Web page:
Editor's Note: This post is part of the Celebrating Black History Month series, highlighting the contributions of African Americans whose work is helping advance the President's goal of winning the future.
My parents had the greatest influence on who I am today. My father was a Tuskegee Airman and earned a PhD in Physics, and taught college for many years. My mother, also a World War II veteran, was a school teacher and taught me to read and write. They both instilled in me the values of hard work, honesty, and being humble; as well as my faith. My mother completed college while I was in elementary school, and I remember studying history together. She would check out children’s books covering the topics she was learning about. Growing up when I did during the height of the Civil Rights movement and the 100th anniversary of the American Civil War were important influences on me.
I was born in Washington, DC and attended the public elementary schools in Northeast and Southeast Washington before my family moved to Norfolk, and then Virginia Beach. After high school I attended Williams College, and then graduate school at the University of Wisconsin-Madison. There I earned a Masters and PhD in economics, served as the co-president of the Teaching Assistants’ Association, American Federation of Teachers Local #3220, and most importantly met my wife of 25 years.
For six years I headed the National Urban League’s Institute for Opportunity and Equality, which was the Washington office for the National Urban League. As the Director I had the opportunity to hire and work with and learn from some amazing young bright minds including Dr. Maya Rockeymoore, a noted and outstanding voice on important issues to the African American community; Cheryl Hill Lee, who now heads the U.S. Census Bureau’s office on state and local finance; and Dr. Valerie Wilson a noted young economist and current Research Director for the National Urban League. And it was a big honor to be mentored by Hugh Price, the President of the National Urban League during most of my time there. The opportunity he gave me to work with the League placed me working alongside the Congressional Black Caucus, Civil Rights icons like Dr. Dorothy Height and Rev. Joseph Lowery, and labor leaders like Norman Hill and Bill Lucy.
I am on leave from the Department of Economics at Howard University, and have taught over 2,000 African American students economics and statistics at North Carolina A&T State University, Norfolk State University, and Howard.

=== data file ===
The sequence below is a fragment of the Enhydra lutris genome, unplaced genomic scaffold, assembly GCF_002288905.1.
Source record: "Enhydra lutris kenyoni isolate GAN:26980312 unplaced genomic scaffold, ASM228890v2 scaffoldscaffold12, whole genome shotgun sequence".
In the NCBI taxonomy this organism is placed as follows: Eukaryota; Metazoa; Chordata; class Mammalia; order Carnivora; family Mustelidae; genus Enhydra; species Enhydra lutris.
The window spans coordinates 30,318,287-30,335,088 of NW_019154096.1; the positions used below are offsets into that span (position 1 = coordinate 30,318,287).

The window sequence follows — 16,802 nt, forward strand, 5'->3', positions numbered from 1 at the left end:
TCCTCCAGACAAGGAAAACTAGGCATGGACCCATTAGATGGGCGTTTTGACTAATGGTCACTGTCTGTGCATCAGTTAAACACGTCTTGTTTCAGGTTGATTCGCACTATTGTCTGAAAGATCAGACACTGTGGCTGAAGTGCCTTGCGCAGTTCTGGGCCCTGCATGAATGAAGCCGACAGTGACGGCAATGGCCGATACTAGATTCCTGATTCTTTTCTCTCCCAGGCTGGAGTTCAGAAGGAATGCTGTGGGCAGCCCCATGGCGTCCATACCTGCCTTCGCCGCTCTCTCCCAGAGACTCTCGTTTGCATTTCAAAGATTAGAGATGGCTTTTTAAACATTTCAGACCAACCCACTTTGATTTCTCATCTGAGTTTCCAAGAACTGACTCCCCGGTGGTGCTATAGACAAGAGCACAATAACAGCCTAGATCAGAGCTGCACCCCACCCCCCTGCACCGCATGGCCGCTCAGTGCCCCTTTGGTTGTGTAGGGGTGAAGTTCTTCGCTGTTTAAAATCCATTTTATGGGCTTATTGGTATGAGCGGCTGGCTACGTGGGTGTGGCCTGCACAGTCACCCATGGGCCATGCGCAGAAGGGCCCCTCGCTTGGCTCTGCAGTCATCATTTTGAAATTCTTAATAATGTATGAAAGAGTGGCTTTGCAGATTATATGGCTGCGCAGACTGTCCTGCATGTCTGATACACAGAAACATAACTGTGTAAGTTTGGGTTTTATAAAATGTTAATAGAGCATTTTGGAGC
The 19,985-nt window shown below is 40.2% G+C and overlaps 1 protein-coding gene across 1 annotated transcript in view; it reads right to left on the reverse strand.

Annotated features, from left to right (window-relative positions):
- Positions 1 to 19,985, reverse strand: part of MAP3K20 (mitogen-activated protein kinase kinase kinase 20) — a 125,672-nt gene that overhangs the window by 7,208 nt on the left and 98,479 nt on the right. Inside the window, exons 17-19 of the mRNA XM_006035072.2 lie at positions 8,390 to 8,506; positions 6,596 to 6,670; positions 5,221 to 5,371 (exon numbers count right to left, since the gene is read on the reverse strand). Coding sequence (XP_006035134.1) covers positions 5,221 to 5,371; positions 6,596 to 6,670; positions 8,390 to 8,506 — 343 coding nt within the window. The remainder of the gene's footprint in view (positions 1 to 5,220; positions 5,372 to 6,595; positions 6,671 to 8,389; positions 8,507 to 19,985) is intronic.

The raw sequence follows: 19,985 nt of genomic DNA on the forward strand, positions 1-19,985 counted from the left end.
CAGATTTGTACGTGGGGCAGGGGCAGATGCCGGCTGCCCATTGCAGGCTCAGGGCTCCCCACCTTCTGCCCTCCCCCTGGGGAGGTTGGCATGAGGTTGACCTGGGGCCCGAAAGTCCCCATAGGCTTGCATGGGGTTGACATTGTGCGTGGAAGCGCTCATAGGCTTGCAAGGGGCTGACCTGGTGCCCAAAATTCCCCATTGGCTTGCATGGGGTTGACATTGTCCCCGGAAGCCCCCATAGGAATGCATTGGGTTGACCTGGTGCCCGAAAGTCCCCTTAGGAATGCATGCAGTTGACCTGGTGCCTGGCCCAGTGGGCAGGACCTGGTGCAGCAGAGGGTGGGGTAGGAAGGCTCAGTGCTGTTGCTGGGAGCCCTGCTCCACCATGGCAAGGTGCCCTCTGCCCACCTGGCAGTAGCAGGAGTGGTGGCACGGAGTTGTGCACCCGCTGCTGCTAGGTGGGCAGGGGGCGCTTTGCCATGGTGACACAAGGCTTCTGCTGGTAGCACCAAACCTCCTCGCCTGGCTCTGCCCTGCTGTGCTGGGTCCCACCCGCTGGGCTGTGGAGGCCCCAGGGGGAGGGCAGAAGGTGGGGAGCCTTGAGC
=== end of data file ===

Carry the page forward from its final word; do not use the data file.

To me Black History month means trying to write African Americans back into the history books. It means correcting myths and stereotypes that make African Americans less a part of American history, and Africans less a part of world history. It means celebrating all that America can be, and lifting up all that humans can be.
The Department of Labor plays an extremely valuable role in accomplishing lifting people up and I’m proud to be part of a team that is helping get America back to work, expanding opportunities for all Americans, keeping workers safe, and ensuring that you can provide for your family and keep what you earn.
That means paying special attention to fairness in hiring practices of those companies that benefit from government contracts, developing the best policies to get disabled Americans a fair chance at work, connecting our Veterans to job opportunities, and insuring women are treated fairly on the job. That also means providing support to states to help the unemployed, grants to provide job training, and running successful programs like Job Corps to help disadvantaged young people get a solid footing on their future.
As Assistant Secretary for Policy, I have the opportunity to help develop policies, evaluate programs, and shape regulations that are doing all of this – and strengthening the workforce of tomorrow. That workforce is going to be much more diverse than today’s. As we work to win the future, it’s important to me that we build pathways to support that diversity and ensure that we’re helping all of our communities.
Dr. William Spriggs is the Assistant Secretary for Policy at the Department of Labor